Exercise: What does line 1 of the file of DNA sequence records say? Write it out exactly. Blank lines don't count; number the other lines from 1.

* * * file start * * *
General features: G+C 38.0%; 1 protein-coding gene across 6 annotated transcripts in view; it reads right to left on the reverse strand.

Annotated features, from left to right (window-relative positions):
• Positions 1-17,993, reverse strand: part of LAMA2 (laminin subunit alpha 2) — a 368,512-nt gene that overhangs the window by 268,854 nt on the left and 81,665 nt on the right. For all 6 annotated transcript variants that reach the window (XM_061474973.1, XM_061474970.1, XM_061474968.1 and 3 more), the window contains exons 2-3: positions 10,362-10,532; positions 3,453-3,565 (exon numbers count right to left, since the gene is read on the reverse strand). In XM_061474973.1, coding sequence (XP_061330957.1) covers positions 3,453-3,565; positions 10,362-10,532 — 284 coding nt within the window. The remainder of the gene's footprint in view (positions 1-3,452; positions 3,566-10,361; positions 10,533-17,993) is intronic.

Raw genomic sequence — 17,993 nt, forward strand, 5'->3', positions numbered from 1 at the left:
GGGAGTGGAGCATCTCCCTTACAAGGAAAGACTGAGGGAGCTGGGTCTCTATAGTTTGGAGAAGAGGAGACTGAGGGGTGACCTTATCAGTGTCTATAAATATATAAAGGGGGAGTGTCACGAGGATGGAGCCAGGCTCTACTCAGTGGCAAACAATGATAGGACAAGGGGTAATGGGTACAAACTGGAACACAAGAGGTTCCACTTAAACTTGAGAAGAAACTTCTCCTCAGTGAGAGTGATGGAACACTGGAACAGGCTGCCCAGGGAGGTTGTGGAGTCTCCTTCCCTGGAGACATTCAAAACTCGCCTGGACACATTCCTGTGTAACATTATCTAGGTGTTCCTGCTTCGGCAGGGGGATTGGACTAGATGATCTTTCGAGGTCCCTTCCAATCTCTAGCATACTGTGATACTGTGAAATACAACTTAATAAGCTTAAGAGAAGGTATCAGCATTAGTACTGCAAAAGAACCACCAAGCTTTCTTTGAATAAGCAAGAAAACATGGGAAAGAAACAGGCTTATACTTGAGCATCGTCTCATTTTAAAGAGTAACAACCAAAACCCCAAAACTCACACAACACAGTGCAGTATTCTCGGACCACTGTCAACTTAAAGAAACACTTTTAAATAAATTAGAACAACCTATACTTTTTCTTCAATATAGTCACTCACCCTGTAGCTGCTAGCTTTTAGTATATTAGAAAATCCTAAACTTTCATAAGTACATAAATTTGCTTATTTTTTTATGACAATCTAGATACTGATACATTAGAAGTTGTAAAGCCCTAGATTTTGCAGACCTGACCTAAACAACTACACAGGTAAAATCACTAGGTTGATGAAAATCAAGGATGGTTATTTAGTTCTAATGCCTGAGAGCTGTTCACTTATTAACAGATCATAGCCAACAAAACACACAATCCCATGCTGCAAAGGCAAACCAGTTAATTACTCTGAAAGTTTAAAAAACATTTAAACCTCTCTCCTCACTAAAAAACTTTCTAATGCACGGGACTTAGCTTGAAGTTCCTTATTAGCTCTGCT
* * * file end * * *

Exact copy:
General features: G+C 38.0%; 1 protein-coding gene across 6 annotated transcripts in view; it reads right to left on the reverse strand.